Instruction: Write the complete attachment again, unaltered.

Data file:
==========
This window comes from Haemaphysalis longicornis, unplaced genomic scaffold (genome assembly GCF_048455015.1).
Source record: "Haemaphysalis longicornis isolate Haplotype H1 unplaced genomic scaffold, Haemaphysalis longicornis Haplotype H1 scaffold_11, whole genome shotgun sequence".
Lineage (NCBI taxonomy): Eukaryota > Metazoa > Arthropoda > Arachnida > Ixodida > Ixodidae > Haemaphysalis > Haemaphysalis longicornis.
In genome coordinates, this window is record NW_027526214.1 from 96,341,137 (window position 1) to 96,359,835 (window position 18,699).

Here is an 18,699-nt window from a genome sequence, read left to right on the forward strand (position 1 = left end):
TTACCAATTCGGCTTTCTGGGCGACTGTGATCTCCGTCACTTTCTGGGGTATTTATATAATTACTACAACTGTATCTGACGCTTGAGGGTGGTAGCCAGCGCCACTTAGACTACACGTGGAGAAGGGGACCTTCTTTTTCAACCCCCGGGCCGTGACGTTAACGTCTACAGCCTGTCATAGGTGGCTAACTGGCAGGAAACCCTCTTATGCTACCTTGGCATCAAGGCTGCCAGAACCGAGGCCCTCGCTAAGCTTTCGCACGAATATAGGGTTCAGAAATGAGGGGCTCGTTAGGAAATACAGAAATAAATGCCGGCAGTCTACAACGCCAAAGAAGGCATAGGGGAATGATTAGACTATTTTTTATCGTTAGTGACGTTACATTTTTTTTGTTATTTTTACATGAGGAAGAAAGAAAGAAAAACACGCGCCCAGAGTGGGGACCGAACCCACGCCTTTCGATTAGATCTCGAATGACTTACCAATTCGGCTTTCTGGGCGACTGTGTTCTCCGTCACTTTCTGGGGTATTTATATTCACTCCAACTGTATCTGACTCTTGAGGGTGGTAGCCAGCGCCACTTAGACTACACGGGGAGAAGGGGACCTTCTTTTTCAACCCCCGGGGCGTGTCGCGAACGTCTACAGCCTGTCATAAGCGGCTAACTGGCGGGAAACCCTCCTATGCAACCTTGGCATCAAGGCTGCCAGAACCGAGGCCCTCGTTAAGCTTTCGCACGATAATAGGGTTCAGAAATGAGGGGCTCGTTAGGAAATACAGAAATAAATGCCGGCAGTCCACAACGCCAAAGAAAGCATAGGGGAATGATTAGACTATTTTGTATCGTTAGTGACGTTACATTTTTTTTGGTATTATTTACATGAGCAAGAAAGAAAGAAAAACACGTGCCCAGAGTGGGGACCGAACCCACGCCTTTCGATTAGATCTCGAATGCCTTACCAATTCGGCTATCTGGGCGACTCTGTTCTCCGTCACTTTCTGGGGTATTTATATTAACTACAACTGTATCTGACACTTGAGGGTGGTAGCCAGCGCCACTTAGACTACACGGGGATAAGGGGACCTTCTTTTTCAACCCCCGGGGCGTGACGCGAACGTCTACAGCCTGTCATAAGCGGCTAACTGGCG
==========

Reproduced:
This window comes from Haemaphysalis longicornis, unplaced genomic scaffold (genome assembly GCF_048455015.1).
Source record: "Haemaphysalis longicornis isolate Haplotype H1 unplaced genomic scaffold, Haemaphysalis longicornis Haplotype H1 scaffold_11, whole genome shotgun sequence".
Lineage (NCBI taxonomy): Eukaryota > Metazoa > Arthropoda > Arachnida > Ixodida > Ixodidae > Haemaphysalis > Haemaphysalis longicornis.
In genome coordinates, this window is record NW_027526214.1 from 96,341,137 (window position 1) to 96,359,835 (window position 18,699).

Here is an 18,699-nt window from a genome sequence, read left to right on the forward strand (position 1 = left end):
TTACCAATTCGGCTTTCTGGGCGACTGTGATCTCCGTCACTTTCTGGGGTATTTATATAATTACTACAACTGTATCTGACGCTTGAGGGTGGTAGCCAGCGCCACTTAGACTACACGTGGAGAAGGGGACCTTCTTTTTCAACCCCCGGGCCGTGACGTTAACGTCTACAGCCTGTCATAGGTGGCTAACTGGCAGGAAACCCTCTTATGCTACCTTGGCATCAAGGCTGCCAGAACCGAGGCCCTCGCTAAGCTTTCGCACGAATATAGGGTTCAGAAATGAGGGGCTCGTTAGGAAATACAGAAATAAATGCCGGCAGTCTACAACGCCAAAGAAGGCATAGGGGAATGATTAGACTATTTTTTATCGTTAGTGACGTTACATTTTTTTTGTTATTTTTACATGAGGAAGAAAGAAAGAAAAACACGCGCCCAGAGTGGGGACCGAACCCACGCCTTTCGATTAGATCTCGAATGACTTACCAATTCGGCTTTCTGGGCGACTGTGTTCTCCGTCACTTTCTGGGGTATTTATATTCACTCCAACTGTATCTGACTCTTGAGGGTGGTAGCCAGCGCCACTTAGACTACACGGGGAGAAGGGGACCTTCTTTTTCAACCCCCGGGGCGTGTCGCGAACGTCTACAGCCTGTCATAAGCGGCTAACTGGCGGGAAACCCTCCTATGCAACCTTGGCATCAAGGCTGCCAGAACCGAGGCCCTCGTTAAGCTTTCGCACGATAATAGGGTTCAGAAATGAGGGGCTCGTTAGGAAATACAGAAATAAATGCCGGCAGTCCACAACGCCAAAGAAAGCATAGGGGAATGATTAGACTATTTTGTATCGTTAGTGACGTTACATTTTTTTTGGTATTATTTACATGAGCAAGAAAGAAAGAAAAACACGTGCCCAGAGTGGGGACCGAACCCACGCCTTTCGATTAGATCTCGAATGCCTTACCAATTCGGCTATCTGGGCGACTCTGTTCTCCGTCACTTTCTGGGGTATTTATATTAACTACAACTGTATCTGACACTTGAGGGTGGTAGCCAGCGCCACTTAGACTACACGGGGATAAGGGGACCTTCTTTTTCAACCCCCGGGGCGTGACGCGAACGTCTACAGCCTGTCATAAGCGGCTAACTGGCG